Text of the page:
Well, snow everywhere yesterday, rain everywhere tonight. I wish it had rained last night, it wouldn't have caused a problem for me this morning.
I have a polytunnel as you all already know and yesterday there was a thick covering of snow lying on top of it. I decided in my wisdom last night to pop out, light my paraffin heater thus melting the snow during the night and it running off as harmless water rather than me being brutal with a broom and risking the cover of the tunnel.
You know when ideas come to your mind that seem like a genius thought at the time, this was one of those.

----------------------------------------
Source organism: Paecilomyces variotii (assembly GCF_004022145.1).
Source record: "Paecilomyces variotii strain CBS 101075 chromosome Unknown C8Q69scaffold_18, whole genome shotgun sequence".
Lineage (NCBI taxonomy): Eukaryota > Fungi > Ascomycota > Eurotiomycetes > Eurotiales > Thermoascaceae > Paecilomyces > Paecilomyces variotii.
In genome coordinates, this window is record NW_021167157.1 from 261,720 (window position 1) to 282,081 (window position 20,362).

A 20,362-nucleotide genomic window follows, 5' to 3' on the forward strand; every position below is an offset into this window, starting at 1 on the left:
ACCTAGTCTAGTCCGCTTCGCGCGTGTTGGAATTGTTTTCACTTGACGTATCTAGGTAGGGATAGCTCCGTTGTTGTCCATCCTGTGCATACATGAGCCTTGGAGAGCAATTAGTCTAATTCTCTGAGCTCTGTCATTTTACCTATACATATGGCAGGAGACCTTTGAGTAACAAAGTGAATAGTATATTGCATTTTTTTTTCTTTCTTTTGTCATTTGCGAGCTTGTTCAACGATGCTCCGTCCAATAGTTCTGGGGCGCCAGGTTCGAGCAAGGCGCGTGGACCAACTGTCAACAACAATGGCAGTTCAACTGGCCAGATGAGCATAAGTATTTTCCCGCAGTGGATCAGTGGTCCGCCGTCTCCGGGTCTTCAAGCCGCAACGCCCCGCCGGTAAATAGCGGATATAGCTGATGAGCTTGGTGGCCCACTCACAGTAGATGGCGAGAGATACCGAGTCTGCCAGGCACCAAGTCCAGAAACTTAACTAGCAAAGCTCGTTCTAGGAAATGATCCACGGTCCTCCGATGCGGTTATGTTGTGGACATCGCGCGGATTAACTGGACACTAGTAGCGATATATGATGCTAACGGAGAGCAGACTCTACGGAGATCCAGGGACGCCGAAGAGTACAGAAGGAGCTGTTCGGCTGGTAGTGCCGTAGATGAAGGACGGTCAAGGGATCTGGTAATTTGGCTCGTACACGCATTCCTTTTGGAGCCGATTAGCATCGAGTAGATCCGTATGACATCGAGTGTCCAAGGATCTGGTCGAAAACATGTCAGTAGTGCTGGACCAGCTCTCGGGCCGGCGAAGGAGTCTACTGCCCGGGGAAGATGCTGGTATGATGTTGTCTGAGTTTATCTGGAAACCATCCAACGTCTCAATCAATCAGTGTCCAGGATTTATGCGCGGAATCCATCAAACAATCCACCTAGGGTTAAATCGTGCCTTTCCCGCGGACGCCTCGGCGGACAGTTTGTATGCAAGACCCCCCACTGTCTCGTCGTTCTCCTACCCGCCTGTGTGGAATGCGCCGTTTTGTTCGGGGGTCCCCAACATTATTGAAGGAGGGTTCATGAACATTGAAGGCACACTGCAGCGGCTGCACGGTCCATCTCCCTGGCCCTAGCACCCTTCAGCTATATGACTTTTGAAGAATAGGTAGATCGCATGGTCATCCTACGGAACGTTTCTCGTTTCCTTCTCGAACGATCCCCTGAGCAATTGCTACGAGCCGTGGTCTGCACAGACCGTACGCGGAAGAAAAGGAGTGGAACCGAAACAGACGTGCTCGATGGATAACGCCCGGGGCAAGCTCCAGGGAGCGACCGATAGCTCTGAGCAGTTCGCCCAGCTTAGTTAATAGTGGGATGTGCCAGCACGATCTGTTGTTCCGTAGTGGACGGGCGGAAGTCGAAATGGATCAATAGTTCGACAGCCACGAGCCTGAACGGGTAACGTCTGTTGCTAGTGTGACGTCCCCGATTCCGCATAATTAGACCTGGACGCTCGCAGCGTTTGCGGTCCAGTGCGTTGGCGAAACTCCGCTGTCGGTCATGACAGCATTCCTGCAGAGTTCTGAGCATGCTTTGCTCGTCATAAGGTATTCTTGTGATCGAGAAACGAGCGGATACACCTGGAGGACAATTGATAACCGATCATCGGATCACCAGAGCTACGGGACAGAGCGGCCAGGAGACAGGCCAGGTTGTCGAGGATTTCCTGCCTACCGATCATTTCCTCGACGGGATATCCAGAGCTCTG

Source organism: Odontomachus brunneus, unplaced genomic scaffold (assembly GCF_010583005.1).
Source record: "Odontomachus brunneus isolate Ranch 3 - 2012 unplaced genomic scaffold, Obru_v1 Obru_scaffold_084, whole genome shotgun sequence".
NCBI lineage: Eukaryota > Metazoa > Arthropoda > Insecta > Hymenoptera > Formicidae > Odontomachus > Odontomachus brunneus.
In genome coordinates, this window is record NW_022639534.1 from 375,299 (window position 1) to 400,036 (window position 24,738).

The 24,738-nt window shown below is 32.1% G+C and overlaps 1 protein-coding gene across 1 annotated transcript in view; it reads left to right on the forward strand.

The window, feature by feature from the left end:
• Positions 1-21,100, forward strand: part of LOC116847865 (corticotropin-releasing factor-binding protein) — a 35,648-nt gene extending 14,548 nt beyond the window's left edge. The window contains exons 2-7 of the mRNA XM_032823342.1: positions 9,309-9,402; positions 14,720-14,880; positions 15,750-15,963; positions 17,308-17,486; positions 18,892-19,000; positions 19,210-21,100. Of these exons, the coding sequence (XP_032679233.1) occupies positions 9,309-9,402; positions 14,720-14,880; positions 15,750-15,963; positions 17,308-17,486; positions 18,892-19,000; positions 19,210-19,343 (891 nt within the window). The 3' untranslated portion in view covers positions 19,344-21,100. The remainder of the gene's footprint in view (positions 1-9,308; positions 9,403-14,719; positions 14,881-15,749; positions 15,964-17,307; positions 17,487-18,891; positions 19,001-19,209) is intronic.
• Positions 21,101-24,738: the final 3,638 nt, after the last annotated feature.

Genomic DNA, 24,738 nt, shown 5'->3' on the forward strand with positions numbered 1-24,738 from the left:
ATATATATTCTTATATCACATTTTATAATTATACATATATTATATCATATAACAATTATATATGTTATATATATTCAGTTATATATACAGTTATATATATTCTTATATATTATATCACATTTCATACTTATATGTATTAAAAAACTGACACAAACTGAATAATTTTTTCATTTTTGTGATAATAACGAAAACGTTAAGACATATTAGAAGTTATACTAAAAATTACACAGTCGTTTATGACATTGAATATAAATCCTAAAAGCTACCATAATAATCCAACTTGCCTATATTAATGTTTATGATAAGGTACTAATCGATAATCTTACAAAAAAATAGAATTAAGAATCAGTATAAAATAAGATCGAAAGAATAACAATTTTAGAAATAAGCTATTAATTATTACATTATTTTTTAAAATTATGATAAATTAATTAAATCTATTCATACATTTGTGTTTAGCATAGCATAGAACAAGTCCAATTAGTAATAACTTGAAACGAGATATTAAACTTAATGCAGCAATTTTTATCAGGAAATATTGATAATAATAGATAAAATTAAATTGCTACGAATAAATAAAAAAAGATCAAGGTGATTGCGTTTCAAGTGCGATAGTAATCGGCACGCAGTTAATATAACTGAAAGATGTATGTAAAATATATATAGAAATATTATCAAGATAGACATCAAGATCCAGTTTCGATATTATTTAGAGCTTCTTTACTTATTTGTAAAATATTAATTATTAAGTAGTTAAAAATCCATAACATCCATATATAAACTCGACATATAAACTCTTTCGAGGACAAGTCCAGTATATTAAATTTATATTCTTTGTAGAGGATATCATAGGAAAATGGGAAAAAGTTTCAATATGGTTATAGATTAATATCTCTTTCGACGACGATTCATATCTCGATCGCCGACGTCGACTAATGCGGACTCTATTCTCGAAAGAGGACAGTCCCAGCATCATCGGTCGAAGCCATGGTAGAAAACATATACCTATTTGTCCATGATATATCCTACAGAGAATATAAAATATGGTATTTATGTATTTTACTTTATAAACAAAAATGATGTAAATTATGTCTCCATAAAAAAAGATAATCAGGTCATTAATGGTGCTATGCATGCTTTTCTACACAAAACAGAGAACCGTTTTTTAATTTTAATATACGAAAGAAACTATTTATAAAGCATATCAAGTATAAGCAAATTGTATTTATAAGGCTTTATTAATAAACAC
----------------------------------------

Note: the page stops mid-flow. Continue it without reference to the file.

Anyway, I arrived at the tunnel at around 23.00 last night, I battered the highly sophisticated frozen door lock (piece of wood that swivels on a screw) into submission before entering. By 'eck, I thought it was cold outside, it was like a freezer in the tunnel, I think it had something to do with the weather. I proceeded to move the heater onto the central path, I checked it was full of fuel and lit the wick. The flame was huge with black smoke pouring off it, which is normal if the wick isn't in the correct position so I wasn't alarmed by this. I adjusted the wick until the smoke stopped, the warm glow of the flame was beautiful as it gently lit my face and lips which were now turning a decidedly disgusting shade of greyish blue. I placed the chimney over the top with my frozen clawed hand. I rechecked the flame and then legged it back in the house remembering to lock the door with the expensive security device that is fitted to it (lump of wood that twists on a steel mechanical fixing).